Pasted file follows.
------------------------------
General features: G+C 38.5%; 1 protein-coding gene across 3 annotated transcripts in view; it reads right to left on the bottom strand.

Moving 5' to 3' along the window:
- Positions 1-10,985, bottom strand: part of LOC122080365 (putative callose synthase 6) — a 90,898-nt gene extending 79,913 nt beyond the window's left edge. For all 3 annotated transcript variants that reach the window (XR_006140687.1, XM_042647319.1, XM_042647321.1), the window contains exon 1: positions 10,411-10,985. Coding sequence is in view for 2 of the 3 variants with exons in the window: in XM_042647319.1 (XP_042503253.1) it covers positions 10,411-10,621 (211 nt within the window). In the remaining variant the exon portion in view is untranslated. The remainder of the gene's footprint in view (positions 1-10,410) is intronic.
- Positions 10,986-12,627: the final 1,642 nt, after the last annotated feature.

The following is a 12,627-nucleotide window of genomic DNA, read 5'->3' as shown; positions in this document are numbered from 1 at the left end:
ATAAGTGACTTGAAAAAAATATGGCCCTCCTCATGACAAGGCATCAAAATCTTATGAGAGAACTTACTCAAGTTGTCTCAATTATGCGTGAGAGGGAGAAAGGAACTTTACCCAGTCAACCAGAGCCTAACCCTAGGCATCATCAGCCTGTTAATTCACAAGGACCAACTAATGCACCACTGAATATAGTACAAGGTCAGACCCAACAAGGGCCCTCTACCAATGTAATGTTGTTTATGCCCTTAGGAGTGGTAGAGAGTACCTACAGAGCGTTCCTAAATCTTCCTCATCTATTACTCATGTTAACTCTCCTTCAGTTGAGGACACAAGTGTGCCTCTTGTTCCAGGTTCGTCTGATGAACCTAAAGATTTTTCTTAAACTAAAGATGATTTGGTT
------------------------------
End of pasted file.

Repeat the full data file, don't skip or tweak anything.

General features: G+C 38.5%; 1 protein-coding gene across 3 annotated transcripts in view; it reads right to left on the bottom strand.

Moving 5' to 3' along the window:
- Positions 1-10,985, bottom strand: part of LOC122080365 (putative callose synthase 6) — a 90,898-nt gene extending 79,913 nt beyond the window's left edge. For all 3 annotated transcript variants that reach the window (XR_006140687.1, XM_042647319.1, XM_042647321.1), the window contains exon 1: positions 10,411-10,985. Coding sequence is in view for 2 of the 3 variants with exons in the window: in XM_042647319.1 (XP_042503253.1) it covers positions 10,411-10,621 (211 nt within the window). In the remaining variant the exon portion in view is untranslated. The remainder of the gene's footprint in view (positions 1-10,410) is intronic.
- Positions 10,986-12,627: the final 1,642 nt, after the last annotated feature.

The following is a 12,627-nucleotide window of genomic DNA, read 5'->3' as shown; positions in this document are numbered from 1 at the left end:
ATAAGTGACTTGAAAAAAATATGGCCCTCCTCATGACAAGGCATCAAAATCTTATGAGAGAACTTACTCAAGTTGTCTCAATTATGCGTGAGAGGGAGAAAGGAACTTTACCCAGTCAACCAGAGCCTAACCCTAGGCATCATCAGCCTGTTAATTCACAAGGACCAACTAATGCACCACTGAATATAGTACAAGGTCAGACCCAACAAGGGCCCTCTACCAATGTAATGTTGTTTATGCCCTTAGGAGTGGTAGAGAGTACCTACAGAGCGTTCCTAAATCTTCCTCATCTATTACTCATGTTAACTCTCCTTCAGTTGAGGACACAAGTGTGCCTCTTGTTCCAGGTTCGTCTGATGAACCTAAAGATTTTTCTTAAACTAAAGATGATTTGGTT